Creating a World
Unai Elorriaga's novel Plants Don't Drink Coffee was one of the few Basque works translated into English this year?okay, it may well be the only Basque work translated into English this year. Despite a strong oral tradition of storytelling, few literary books in Basque?a language once forbidden by the dictator Franco to be spoken outside of the home?are translated into English. The NEA gave an International Literary Award to the not-for-profit literary press Archipelago Books in 2007 to translate and publish Elorriaga's work.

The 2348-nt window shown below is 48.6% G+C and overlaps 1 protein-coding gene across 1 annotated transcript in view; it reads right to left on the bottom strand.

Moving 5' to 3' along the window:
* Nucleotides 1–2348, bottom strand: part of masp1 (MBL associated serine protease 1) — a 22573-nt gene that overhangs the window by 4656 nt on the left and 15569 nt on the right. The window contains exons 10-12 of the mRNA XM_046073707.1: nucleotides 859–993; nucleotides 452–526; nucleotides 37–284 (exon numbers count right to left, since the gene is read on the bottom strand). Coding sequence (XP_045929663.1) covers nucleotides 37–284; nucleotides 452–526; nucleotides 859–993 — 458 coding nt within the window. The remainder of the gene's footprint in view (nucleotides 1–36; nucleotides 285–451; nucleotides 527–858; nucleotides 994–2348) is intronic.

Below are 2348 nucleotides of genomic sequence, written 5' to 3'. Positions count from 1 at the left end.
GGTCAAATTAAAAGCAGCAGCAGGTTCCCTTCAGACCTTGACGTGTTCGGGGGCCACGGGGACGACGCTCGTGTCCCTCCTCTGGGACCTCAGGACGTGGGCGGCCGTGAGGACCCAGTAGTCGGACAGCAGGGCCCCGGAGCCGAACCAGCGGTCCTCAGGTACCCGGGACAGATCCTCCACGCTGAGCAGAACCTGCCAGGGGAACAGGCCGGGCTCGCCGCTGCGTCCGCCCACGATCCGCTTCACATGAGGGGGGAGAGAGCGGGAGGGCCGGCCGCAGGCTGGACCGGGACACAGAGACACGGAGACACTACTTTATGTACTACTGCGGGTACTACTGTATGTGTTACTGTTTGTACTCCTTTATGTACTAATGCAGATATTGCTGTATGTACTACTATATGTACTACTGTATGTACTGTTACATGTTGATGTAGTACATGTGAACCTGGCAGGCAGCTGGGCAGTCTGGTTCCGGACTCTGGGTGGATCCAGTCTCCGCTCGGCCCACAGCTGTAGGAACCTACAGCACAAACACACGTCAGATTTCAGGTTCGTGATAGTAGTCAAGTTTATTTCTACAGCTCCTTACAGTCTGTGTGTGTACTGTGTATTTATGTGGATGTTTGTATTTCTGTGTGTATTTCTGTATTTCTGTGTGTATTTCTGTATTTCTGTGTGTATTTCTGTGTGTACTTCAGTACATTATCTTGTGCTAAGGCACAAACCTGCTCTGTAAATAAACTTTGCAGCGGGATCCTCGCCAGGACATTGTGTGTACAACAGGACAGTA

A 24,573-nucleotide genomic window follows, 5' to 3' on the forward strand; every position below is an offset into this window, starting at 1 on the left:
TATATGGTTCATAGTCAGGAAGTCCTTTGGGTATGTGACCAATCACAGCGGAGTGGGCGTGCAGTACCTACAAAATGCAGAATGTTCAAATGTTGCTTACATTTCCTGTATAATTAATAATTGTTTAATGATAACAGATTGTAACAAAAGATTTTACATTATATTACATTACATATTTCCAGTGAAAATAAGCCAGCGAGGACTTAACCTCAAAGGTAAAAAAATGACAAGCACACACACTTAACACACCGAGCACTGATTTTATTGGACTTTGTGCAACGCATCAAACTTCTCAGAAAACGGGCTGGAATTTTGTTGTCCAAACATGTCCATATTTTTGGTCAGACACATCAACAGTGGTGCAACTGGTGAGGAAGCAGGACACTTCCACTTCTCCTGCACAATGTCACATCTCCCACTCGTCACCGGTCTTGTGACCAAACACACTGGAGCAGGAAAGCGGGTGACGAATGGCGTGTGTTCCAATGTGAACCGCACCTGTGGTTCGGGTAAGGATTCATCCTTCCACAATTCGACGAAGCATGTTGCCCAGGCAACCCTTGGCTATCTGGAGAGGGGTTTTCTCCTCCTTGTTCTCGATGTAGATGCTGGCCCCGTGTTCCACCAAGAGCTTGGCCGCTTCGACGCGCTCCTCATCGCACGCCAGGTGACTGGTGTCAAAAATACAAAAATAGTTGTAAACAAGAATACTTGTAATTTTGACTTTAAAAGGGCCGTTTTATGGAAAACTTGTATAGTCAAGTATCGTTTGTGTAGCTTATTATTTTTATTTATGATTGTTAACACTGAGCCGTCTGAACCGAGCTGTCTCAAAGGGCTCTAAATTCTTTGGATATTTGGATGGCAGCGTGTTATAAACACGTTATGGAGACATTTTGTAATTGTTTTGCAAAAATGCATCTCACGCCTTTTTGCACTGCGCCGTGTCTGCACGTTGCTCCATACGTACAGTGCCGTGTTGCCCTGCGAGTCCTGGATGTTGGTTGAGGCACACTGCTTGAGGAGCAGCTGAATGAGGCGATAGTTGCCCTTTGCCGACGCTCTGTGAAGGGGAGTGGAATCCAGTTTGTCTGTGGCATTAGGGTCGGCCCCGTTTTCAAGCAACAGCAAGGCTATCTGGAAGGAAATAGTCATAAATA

Elorriaga's book provides a poignant look at an eccentric Basque family, creating a world where children search out rare blue dragonflies to increase their intelligence and uncles create rugby fields out of golf courses.
To make this world real in another language, though, requires the art of the translator. As Amaia Gabantxo, the translator of Plants, notes in this excerpt from our Art Works podcast, you can't just translate the original text word-by-word in order to recreate the literary work, you have to recreate the world. [2:12]
Listen to the entire podcast with Elorriaga and Gabantxo.
And check the website Newsroom September 7 to find out who this year's NEA Translation Fellows are and what works they will be bringing to American audiences.